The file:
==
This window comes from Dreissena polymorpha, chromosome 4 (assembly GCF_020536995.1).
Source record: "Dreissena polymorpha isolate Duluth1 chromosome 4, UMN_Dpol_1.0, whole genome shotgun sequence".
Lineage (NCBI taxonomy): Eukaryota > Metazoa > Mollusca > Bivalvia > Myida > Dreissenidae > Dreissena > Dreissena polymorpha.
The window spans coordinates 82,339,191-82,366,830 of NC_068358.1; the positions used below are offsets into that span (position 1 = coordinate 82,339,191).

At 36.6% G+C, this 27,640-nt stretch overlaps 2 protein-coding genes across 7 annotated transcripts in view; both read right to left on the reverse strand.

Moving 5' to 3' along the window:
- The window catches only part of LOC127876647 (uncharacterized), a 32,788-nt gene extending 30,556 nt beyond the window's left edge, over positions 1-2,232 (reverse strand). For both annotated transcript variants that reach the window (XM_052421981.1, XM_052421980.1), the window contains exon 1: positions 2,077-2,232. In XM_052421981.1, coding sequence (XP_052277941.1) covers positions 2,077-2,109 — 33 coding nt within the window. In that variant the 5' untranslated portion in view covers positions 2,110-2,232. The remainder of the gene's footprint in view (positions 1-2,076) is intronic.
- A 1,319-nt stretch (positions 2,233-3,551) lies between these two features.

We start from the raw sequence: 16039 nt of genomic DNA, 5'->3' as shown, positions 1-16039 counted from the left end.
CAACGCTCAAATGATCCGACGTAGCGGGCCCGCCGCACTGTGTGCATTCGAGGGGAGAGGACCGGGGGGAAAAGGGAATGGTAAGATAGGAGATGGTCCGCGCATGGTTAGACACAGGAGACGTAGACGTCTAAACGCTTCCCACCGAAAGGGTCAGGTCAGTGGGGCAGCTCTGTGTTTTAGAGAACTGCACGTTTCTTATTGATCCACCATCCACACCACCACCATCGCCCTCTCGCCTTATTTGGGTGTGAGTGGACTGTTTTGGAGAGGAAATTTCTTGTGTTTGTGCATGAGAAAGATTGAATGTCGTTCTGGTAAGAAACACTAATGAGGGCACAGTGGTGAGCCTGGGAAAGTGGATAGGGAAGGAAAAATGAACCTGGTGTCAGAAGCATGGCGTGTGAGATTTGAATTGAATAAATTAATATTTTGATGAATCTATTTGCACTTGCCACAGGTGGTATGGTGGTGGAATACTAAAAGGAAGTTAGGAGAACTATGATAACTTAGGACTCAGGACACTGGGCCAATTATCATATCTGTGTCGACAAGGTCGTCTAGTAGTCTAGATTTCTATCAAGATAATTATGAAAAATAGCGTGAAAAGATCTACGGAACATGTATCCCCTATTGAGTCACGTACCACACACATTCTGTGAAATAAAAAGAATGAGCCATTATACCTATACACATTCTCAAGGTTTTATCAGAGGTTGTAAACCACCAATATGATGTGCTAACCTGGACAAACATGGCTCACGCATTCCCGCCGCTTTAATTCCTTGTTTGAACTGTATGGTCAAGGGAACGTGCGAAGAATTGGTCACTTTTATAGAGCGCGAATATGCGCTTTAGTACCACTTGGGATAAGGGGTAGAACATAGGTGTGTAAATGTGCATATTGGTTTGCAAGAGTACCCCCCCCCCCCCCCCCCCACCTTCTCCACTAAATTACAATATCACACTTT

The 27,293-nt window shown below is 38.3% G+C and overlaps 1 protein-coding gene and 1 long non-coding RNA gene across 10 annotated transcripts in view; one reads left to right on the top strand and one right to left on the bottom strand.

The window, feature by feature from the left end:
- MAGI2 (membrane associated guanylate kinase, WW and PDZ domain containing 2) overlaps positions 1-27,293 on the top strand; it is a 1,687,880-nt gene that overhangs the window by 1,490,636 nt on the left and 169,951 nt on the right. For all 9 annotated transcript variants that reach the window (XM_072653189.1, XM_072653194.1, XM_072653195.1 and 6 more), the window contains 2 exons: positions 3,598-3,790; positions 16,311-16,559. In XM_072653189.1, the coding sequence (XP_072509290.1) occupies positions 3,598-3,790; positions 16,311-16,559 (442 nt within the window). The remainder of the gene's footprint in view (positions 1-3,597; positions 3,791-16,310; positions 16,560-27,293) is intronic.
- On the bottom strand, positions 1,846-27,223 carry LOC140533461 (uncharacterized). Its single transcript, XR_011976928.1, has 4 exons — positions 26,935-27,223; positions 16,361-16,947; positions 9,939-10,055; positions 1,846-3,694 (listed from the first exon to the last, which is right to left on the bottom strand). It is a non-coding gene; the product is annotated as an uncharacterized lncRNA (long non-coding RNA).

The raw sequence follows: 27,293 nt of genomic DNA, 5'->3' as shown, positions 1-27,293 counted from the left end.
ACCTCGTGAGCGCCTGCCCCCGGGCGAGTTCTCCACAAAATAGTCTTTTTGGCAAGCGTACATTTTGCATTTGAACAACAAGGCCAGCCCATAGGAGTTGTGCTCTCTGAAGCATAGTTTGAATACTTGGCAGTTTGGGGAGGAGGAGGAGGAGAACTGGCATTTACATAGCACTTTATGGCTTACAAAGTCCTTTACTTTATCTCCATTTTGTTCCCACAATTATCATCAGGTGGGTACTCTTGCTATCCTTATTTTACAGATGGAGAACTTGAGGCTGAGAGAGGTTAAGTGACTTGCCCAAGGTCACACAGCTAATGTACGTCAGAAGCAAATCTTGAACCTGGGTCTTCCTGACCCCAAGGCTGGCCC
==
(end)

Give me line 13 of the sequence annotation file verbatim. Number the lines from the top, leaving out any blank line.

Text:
- MAGI2 (membrane associated guanylate kinase, WW and PDZ domain containing 2) overlaps positions 1-27,293 on the top strand; it is a 1,687,880-nt gene that overhangs the window by 1,490,636 nt on the left and 169,951 nt on the right. For all 9 annotated transcript variants that reach the window (XM_072653189.1, XM_072653194.1, XM_072653195.1 and 6 more), the window contains 2 exons: positions 3,598-3,790; positions 16,311-16,559. In XM_072653189.1, the coding sequence (XP_072509290.1) occupies positions 3,598-3,790; positions 16,311-16,559 (442 nt within the window). The remainder of the gene's footprint in view (positions 1-3,597; positions 3,791-16,310; positions 16,560-27,293) is intronic.